PI Vogel and his team have previously developed potentiometric sensors to detect chemicals such as pH and lactate, as well as specific proteins/antibodies with dynamic range equivalent to that found with standard laboratory techniques such as Surface Plasmon Resonance (SPR) and enzyme-linked immunosorbent assay (ELISA). One of the unique aspects of this system is that each sensor surface can be individually functionalized permitting multiplexed (simultaneous) detection of almost any number of different chemicals/molecules of interest. These solid-state electronic sensors can be mass-produced via conventional semiconductor processing routes (or additively manufactured) into planar chip format on low-cost silicon or flexible plastic substrates for single-use disposable sensors. In this project, the sensors will be further developed to target multiplexed (simultaneous) detection of cell properties of interest in bioreactors including pH, Lactate, Glucose, Dissolved Oxygen and cell secretomes such as such as IL-4, IL-10, and fibronectin.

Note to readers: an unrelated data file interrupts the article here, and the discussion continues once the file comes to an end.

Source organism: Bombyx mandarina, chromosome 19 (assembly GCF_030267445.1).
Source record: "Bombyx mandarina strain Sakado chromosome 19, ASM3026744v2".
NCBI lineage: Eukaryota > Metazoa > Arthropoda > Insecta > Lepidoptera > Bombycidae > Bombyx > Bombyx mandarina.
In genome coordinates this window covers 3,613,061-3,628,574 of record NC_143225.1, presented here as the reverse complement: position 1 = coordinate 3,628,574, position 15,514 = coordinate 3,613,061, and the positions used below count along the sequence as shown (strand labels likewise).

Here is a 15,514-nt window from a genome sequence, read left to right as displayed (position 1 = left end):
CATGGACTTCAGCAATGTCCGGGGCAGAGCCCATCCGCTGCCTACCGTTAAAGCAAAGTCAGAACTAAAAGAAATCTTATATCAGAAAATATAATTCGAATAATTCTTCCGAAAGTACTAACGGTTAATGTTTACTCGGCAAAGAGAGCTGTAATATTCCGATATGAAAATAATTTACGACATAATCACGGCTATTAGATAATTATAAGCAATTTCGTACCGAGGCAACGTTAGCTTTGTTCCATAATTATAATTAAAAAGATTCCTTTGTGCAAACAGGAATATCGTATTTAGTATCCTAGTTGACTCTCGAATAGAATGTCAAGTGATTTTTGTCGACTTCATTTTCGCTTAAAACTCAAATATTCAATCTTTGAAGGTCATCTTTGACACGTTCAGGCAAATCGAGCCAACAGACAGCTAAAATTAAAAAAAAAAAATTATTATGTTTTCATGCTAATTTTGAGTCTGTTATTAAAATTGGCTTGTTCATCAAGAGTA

L. A. Beardslee, C. Carron, K. S. Demirci, J. Lehman, S. Schwartz, I. Dufour, S. M. Heinrich, F. Josse, and O. Brand, "In-plane vibration of hammerhead resonators for chemical sensing applications," ACS Sensors, 2020, vol. 5 (1), pp. 73-82, doi: 10.1021/acssensors.9b01651. Published in January 2020.
M. Kim, D. K. Brown, and O. Brand, "Nanofabrication for all-soft and high-density electronic devices based on liquid metal," Nature Communications, 11, 1002 (2020), https://doi.org/10.1038/s41467-020-14814-y. Published in February 2020.
M. Kim, B. Lee, M. Li, S. Noda, C. Kim, J. Kim, W.-J. Song, S. W. Lee, and O. Brand, "All-soft supercapacitors based on liquid metal electrodes with integrated functionalized carbon nanotubes," ACS Nano, 2020, vol.14 (5), pp. 5659-5667, doi: 10.1021/acsnano.0c00129. Published in May 2020.